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Buzzing Around Caluso with Andrea Bianco

Buzzing Around Caluso with Andrea Bianco
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Buzzing Around Caluso with Andrea Bianco 

A bees’-eye view of the quaint mountain town with one of Italy’s most respected honey makers.

Italy plays home to some of the globe’s most coveted ingredients and creations – glorious seafood, rare truffles, and pizzas and pastas galore. But true gourmands will also know that among these culinary titans, Italy is also responsible for producing some of the world’s top honeys, prized for their inimitable quality, flavor and diversity.

At the top of the hive sits Andrea Bianco, one of Italy’s most renowned honey producers. His honey, bearing the name of his late father Mario Bianco, is sold in select gourmet shops throughout the country, as well as in Japan (having bested 26 other Italian honey makers for the opportunity). For decades, Rosenthal Wine Merchant has been the sole importer of Mario Bianco honeys in the United States. Andrea remembers meeting Neal when he was just five years old.

We arrived into Caluso on a perfect September day; the sun shone down on the tops of the mountain range and the picturesque town without a cloud in sight. On our drive from the train station, Andrea pointed out the different mountain peaks, stopping to make sure we spotted Gran Paradiso National Park – Italy’s first national park and a prime cultivation spot for some of his most special honeys.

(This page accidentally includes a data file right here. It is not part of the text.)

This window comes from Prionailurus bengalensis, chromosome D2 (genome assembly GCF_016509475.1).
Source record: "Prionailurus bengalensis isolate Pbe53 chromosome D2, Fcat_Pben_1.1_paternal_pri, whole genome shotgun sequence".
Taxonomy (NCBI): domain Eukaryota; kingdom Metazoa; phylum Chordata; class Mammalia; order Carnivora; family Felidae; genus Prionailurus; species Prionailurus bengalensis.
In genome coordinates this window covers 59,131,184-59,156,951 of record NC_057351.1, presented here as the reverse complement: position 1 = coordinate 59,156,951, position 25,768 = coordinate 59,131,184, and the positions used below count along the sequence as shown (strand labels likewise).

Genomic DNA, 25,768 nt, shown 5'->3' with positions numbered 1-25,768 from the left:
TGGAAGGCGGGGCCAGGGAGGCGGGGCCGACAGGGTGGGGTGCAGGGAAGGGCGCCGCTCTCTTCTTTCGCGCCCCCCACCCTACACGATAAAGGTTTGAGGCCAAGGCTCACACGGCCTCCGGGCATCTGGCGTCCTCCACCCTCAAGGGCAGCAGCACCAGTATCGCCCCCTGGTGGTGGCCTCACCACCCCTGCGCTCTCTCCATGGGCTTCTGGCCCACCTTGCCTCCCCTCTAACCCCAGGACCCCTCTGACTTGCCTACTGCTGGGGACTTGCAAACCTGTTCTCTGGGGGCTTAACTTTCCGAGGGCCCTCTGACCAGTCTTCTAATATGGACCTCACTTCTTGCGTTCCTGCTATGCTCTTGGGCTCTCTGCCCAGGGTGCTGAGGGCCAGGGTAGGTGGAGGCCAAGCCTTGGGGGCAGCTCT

Our first stop on the tour was at the family’s vineyard. Enroute, Andrea explained that the Biancos have a long history in wine production. Caluso itself is home to one of Italy’s first D.O.C white wines – Erbaluce – while his family specializes in Passito, a sweet wine crafted from grapes that have been laid out to rest for months after harvest.

Grapes reserved for Passito at the Bianco family vineyard.

The family has taken their gift and nuance for wine’s sensibilities and applied it to honey with great success. Mario Bianco was a gifted oenologist with a resounding passion for the bees and flora of his home in Italy. Andrea continues his legacy with pride; he is what you might call a honey “sommelier” – a well-respected member of the National Honey Tasting School in Bologna since 1999. When we sit down for a honey tasting at his home, we know we are in good hands.

Bianco’s full range of honeys offer a rainbow of tasting experiences.

As with most tastings, we start from the lightest honey before moving on to more robust creations. With each honey (which are equally delicious yet remarkably different in flavor, texture and color), we learn more about the production process and the seasonality of the entire operation. We learn about the rarity of rhododendron honey, how Japanese cherry blossoms don’t yield honey but Italian ones do, how wild lime honey is more delicate than that produced from conventional lime strain, and more. Andrea’s expertise on bees and honey never failed us, as he answered all of our questions ranging from how exactly the bees convert nectar into honey to why some honeys are clear versus creamy (it all comes down to the fructose to ­­glucose ratio apparently).

A honeycomb at the Bianco facility.

After a quick visit to all of the Mario Bianco honey production facilities, it is highlighted just how special these honeys are. Never heated, never refined and with no additives whatsoever, these honeys are a pure and unfiltered representation of the bounty of Italy’s seasonal blooms. With 400 hives near his home in Caluso, 200 in Tuscany and 200 in Sicily, the Bianco honeys offer anyone lucky enough to taste them a sweeping tour of Italy’s diverse and delectable landscape.

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